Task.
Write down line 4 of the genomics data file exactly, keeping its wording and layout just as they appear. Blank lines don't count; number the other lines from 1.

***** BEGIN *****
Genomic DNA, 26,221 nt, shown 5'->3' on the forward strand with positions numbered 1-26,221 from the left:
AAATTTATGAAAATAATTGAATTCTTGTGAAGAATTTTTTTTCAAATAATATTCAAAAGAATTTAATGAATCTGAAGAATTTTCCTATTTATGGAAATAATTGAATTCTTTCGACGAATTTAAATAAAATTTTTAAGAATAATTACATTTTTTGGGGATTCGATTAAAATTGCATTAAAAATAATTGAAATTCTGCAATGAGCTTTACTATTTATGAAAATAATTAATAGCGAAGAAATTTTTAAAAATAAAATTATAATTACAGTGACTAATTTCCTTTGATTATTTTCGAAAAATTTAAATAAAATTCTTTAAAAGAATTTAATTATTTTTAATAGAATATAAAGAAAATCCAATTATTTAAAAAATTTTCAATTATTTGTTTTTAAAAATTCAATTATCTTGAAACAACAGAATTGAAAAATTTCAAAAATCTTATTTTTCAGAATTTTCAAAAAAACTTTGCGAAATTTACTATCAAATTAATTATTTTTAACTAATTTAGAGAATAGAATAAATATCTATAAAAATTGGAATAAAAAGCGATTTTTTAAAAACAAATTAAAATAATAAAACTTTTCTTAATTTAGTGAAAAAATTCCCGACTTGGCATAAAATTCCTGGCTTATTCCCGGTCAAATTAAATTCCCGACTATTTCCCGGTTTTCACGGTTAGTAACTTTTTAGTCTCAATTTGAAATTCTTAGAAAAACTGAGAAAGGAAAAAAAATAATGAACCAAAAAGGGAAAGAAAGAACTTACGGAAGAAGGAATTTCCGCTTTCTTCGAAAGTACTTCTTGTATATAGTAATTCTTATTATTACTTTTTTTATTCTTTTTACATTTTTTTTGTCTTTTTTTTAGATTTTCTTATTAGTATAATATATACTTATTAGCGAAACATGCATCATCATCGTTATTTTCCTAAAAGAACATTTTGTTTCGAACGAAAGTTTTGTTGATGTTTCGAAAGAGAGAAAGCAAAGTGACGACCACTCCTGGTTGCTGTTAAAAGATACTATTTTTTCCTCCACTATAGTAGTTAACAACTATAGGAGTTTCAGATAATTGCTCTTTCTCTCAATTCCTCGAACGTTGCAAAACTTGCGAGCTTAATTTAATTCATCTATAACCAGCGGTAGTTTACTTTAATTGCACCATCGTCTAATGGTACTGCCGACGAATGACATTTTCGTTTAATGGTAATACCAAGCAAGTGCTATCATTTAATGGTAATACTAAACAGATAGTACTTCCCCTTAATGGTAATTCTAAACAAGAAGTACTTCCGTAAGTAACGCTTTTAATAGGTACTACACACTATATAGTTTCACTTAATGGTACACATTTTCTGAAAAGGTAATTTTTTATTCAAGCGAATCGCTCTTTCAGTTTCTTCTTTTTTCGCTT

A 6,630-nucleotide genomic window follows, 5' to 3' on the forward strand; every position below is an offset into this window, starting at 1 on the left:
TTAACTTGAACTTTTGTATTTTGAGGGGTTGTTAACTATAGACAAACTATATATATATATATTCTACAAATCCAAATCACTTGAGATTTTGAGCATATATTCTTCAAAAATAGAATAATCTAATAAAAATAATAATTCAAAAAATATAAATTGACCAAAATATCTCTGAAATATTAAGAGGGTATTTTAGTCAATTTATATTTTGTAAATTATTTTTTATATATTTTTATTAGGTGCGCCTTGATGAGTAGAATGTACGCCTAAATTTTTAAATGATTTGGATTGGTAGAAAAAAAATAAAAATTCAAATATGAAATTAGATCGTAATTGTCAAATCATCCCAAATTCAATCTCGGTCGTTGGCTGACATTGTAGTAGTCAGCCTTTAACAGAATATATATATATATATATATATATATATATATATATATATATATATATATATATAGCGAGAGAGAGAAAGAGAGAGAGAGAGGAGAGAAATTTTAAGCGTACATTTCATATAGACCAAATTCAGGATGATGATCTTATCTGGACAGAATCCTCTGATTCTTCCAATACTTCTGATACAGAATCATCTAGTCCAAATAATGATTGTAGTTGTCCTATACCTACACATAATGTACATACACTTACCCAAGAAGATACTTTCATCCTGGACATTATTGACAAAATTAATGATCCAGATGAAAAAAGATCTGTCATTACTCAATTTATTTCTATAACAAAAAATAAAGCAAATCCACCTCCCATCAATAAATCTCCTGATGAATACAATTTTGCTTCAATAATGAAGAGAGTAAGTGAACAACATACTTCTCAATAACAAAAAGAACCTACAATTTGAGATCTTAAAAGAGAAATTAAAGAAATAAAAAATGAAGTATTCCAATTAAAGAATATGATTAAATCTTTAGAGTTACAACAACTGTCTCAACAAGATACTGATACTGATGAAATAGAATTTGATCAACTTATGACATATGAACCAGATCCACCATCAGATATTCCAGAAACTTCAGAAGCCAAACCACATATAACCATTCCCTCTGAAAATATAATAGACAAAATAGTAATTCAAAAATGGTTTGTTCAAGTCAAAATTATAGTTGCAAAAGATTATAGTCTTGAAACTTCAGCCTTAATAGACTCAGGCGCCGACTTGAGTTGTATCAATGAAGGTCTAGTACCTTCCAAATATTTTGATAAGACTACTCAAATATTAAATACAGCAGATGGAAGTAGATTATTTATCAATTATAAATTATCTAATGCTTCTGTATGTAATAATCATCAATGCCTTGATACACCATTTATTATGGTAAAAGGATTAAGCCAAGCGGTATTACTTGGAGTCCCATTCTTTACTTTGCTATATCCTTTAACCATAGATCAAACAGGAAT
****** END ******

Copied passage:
TTAACTTGAACTTTTGTATTTTGAGGGGTTGTTAACTATAGACAAACTATATATATATATATTCTACAAATCCAAATCACTTGAGATTTTGAGCATATATTCTTCAAAAATAGAATAATCTAATAAAAATAATAATTCAAAAAATATAAATTGACCAAAATATCTCTGAAATATTAAGAGGGTATTTTAGTCAATTTATATTTTGTAAATTATTTTTTATATATTTTTATTAGGTGCGCCTTGATGAGTAGAATGTACGCCTAAATTTTTAAATGATTTGGATTGGTAGAAAAAAAATAAAAATTCAAATATGAAATTAGATCGTAATTGTCAAATCATCCCAAATTCAATCTCGGTCGTTGGCTGACATTGTAGTAGTCAGCCTTTAACAGAATATATATATATATATATATATATATATATATATATATATATATATATATATATAGCGAGAGAGAGAAAGAGAGAGAGAGAGGAGAGAAATTTTAAGCGTACATTTCATATAGACCAAATTCAGGATGATGATCTTATCTGGACAGAATCCTCTGATTCTTCCAATACTTCTGATACAGAATCATCTAGTCCAAATAATGATTGTAGTTGTCCTATACCTACACATAATGTACATACACTTACCCAAGAAGATACTTTCATCCTGGACATTATTGACAAAATTAATGATCCAGATGAAAAAAGATCTGTCATTACTCAATTTATTTCTATAACAAAAAATAAAGCAAATCCACCTCCCATCAATAAATCTCCTGATGAATACAATTTTGCTTCAATAATGAAGAGAGTAAGTGAACAACATACTTCTCAATAACAAAAAGAACCTACAATTTGAGATCTTAAAAGAGAAATTAAAGAAATAAAAAATGAAGTATTCCAATTAAAGAATATGATTAAATCTTTAGAGTTACAACAACTGTCTCAACAAGATACTGATACTGATGAAATAGAATTTGATCAACTTATGACATATGAACCAGATCCACCATCAGATATTCCAGAAACTTCAGAAGCCAAACCACATATAACCATTCCCTCTGAAAATATAATAGACAAAATAGTAATTCAAAAATGGTTTGTTCAAGTCAAAATTATAGTTGCAAAAGATTATAGTCTTGAAACTTCAGCCTTAATAGACTCAGGCGCCGACTTGAGTTGTATCAATGAAGGTCTAGTACCTTCCAAATATTTTGATAAGACTACTCAAATATTAAATACAGCAGATGGAAGTAGATTATTTATCAATTATAAATTATCTAATGCTTCTGTATGTAATAATCATCAATGCCTTGATACACCATTTATTATGGTAAAAGGATTAAGCCAAGCGGTATTACTTGGAGTCCCATTCTTTACTTTGCTATATCCTTTAACCATAGATCAAACAGGAAT